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Sentence in Terror Trial Gives Obama Ammunition for Court Trials Sentence in Terror Trial Gives Obama Ammunition for Court Trials

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Sentence in Terror Trial Gives Obama Ammunition for Court Trials


This drawing shows Tanzanian Ahmed Ghailani in court on November 17, 2010 in New York.(SHIRLEY SHEPARD/AFP/Getty Images)

The first Guantanamo Bay detainee to be tried in a U.S. criminal court was sentenced to life in prison today, giving the Obama administration sorely needed ammunition to bolster its case that civilian trials are appropriate for terrorism suspects.

U.S. District Judge Lewis Kaplan sentenced Ahmed Ghailani to life in prison for his role in the 1998 bombings of two U.S. embassies in East Africa.


“Today’s sentencing of Ahmed Ghailani shows yet again the strength of the American justice system in holding terrorists accountable for their actions,” Attorney General Eric Holder said in a statement.

The case has highlighted the controversial question of whether terrorism suspects can be successfully tried in U.S. civilian courts. The conviction and sentencing of at least one detainee could strengthen President Obama’s contention that the military detention center at Guantanamo Bay, Cuba, should be closed.

Obama gives his State of the Union address to the nation tonight; in his speech two years ago he pledged to close the detention center.


Critics say that terrorism suspects should be tried before military commissions. But a life sentence is likely the same punishment that Ghailani would have received from a commission.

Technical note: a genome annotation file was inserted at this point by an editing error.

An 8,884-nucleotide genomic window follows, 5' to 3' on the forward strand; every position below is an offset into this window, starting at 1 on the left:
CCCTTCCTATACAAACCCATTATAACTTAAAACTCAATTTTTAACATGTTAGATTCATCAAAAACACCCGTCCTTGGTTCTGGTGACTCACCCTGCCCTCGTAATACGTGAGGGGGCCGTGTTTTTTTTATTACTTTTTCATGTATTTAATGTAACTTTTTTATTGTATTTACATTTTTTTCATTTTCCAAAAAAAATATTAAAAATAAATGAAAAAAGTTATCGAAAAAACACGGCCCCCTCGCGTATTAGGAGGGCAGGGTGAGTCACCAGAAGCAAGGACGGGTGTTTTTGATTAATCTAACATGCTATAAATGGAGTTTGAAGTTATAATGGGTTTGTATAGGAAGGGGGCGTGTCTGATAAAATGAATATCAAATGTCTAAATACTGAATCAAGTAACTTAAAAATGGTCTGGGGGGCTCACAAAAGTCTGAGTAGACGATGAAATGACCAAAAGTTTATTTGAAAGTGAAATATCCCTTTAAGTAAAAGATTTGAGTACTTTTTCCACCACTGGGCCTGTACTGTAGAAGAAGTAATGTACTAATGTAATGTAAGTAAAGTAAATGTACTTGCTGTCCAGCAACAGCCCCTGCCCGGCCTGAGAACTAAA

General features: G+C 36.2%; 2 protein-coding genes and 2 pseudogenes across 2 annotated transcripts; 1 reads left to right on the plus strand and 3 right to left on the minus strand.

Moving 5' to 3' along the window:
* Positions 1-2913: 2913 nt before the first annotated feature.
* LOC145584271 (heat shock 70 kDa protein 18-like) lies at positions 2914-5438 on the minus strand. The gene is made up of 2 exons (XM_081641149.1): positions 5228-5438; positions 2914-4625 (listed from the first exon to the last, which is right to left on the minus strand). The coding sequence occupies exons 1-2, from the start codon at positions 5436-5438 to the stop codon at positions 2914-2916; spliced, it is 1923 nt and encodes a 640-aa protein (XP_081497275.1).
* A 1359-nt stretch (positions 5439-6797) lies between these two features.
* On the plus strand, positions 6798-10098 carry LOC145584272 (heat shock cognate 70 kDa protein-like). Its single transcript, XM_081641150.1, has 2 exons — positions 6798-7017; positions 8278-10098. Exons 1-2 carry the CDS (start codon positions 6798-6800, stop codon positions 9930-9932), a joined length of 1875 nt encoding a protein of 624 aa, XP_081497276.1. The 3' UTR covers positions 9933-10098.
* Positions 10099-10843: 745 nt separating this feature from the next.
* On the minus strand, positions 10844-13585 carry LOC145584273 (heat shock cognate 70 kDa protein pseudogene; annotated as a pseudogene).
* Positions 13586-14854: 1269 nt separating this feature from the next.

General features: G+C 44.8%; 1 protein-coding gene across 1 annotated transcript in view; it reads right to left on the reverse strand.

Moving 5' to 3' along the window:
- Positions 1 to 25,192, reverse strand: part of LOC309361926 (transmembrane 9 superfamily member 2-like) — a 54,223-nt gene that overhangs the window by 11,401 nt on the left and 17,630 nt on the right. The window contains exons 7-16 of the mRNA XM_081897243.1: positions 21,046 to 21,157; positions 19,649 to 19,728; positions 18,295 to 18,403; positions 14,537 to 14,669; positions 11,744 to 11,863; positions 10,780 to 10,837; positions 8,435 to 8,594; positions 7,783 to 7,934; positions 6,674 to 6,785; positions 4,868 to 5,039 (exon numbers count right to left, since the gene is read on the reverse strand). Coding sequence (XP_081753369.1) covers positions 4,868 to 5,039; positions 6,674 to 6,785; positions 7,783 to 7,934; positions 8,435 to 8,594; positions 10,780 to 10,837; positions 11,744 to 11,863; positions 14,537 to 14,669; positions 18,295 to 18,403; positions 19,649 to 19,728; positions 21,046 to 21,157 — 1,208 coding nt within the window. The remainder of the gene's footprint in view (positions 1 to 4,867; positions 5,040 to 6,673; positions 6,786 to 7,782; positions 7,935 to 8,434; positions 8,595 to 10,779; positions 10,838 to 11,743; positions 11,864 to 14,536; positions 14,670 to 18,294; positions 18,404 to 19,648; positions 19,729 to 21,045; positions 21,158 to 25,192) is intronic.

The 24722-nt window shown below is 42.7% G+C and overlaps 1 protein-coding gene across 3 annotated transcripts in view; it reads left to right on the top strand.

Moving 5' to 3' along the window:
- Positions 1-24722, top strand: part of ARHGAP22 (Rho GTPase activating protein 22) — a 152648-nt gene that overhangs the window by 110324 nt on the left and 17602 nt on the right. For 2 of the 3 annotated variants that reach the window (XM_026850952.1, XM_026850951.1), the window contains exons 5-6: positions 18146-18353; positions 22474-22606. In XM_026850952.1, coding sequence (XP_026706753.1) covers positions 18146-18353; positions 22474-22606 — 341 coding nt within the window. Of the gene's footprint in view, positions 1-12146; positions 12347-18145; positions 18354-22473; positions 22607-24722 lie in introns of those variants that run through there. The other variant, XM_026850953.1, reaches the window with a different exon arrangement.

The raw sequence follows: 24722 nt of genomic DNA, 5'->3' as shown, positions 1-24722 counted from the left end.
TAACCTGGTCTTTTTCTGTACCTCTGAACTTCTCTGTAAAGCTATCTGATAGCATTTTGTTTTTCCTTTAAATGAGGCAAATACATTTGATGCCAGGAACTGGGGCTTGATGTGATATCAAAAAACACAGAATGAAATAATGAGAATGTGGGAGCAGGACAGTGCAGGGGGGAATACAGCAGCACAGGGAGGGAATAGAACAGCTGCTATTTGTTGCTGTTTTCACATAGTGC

Holder announced in November 2009 that he planned to bring five terrorism suspects, including Khalid Sheik Mohammed, the self-proclaimed mastermind of the 9/11 attacks, to New York City for criminal trials. But the administration has been prevented from doing so by stiff congressional opposition. Indeed, Congress expressly prohibited the transfer of any more Guantanamo detainees to the United States in the Fiscal 2011 Defense authorization bill.

Obama signed the bill into law even though he opposes the ban, saying he plans to work with Congress this year to lift the restriction.

Holder said he hopes that today’s ruling “brings some measure of justice” to the families and friends of the victims in the embassy attacks.


“Hundreds of individuals have now been convicted in federal court of terrorism or terrorism-related crimes since September 11, 2001,” Holder said. “As this case demonstrates, we will not rest in bringing to justice terrorists who seek to harm the American people, and we will use every tool available to the government to do so.”

The American Civil Liberties Union today again called on the administration to prosecute all terrorism suspects in federal courts.

But critics say that leaving verdicts up to U.S. courts is risky, as Ghailani was only found guilty on a single count of conspiracy in connection with the 1998 bombings in Kenya and Tanzania, which killed 224 people, including 12 Americans. He was acquitted of more than 280 other charges, including murder.

"The first foreign terrorist detained at Guantanamo Bay to be tried in civilian courts, Ghailani’s trial was a test run for the Obama administration’s plan to try foreign terrorists in U.S. courts. It was also a near-disaster," House Judiciary Committee Chairman Lamar Smith, R-Texas, said in a statement.

"While the administration will no doubt try to spin the verdict as a success, the truth is, this case was a close call," Smith added

Ghailani’s chief lawyer could not be immediately reached for comment.


This article appears in the January 26, 2011 edition of NJ Daily.

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